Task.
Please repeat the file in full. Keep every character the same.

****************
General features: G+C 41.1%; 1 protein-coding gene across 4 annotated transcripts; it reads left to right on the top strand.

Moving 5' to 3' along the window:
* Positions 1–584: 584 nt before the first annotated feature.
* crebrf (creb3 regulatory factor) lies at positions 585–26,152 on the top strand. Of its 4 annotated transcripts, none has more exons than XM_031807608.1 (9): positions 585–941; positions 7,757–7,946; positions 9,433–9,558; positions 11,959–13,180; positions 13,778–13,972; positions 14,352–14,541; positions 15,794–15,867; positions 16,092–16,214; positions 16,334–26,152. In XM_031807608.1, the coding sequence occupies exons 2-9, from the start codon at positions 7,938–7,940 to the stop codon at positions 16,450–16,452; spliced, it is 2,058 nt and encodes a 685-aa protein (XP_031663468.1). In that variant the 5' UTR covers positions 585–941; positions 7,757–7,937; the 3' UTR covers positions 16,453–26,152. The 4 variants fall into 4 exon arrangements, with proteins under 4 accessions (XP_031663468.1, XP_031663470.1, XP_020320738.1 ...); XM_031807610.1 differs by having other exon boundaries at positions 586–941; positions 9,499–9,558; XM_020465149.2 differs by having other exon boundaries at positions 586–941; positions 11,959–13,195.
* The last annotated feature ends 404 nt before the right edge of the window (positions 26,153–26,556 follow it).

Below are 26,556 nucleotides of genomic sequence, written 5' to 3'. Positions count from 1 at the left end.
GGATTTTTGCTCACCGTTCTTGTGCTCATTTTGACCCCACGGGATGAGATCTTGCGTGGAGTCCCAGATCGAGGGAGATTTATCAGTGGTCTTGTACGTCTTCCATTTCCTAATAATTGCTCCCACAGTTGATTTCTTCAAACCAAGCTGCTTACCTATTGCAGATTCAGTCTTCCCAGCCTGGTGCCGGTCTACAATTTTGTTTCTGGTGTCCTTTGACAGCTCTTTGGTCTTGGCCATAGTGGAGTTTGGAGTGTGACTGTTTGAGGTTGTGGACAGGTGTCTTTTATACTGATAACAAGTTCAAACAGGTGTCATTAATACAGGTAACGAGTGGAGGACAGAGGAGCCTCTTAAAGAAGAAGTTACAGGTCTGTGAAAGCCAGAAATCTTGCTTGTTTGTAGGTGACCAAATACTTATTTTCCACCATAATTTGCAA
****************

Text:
General features: G+C 41.1%; 1 protein-coding gene across 4 annotated transcripts; it reads left to right on the top strand.

Moving 5' to 3' along the window:
* Positions 1–584: 584 nt before the first annotated feature.
* crebrf (creb3 regulatory factor) lies at positions 585–26,152 on the top strand. Of its 4 annotated transcripts, none has more exons than XM_031807608.1 (9): positions 585–941; positions 7,757–7,946; positions 9,433–9,558; positions 11,959–13,180; positions 13,778–13,972; positions 14,352–14,541; positions 15,794–15,867; positions 16,092–16,214; positions 16,334–26,152. In XM_031807608.1, the coding sequence occupies exons 2-9, from the start codon at positions 7,938–7,940 to the stop codon at positions 16,450–16,452; spliced, it is 2,058 nt and encodes a 685-aa protein (XP_031663468.1). In that variant the 5' UTR covers positions 585–941; positions 7,757–7,937; the 3' UTR covers positions 16,453–26,152. The 4 variants fall into 4 exon arrangements, with proteins under 4 accessions (XP_031663468.1, XP_031663470.1, XP_020320738.1 ...); XM_031807610.1 differs by having other exon boundaries at positions 586–941; positions 9,499–9,558; XM_020465149.2 differs by having other exon boundaries at positions 586–941; positions 11,959–13,195.
* The last annotated feature ends 404 nt before the right edge of the window (positions 26,153–26,556 follow it).

Below are 26,556 nucleotides of genomic sequence, written 5' to 3'. Positions count from 1 at the left end.
GGATTTTTGCTCACCGTTCTTGTGCTCATTTTGACCCCACGGGATGAGATCTTGCGTGGAGTCCCAGATCGAGGGAGATTTATCAGTGGTCTTGTACGTCTTCCATTTCCTAATAATTGCTCCCACAGTTGATTTCTTCAAACCAAGCTGCTTACCTATTGCAGATTCAGTCTTCCCAGCCTGGTGCCGGTCTACAATTTTGTTTCTGGTGTCCTTTGACAGCTCTTTGGTCTTGGCCATAGTGGAGTTTGGAGTGTGACTGTTTGAGGTTGTGGACAGGTGTCTTTTATACTGATAACAAGTTCAAACAGGTGTCATTAATACAGGTAACGAGTGGAGGACAGAGGAGCCTCTTAAAGAAGAAGTTACAGGTCTGTGAAAGCCAGAAATCTTGCTTGTTTGTAGGTGACCAAATACTTATTTTCCACCATAATTTGCAA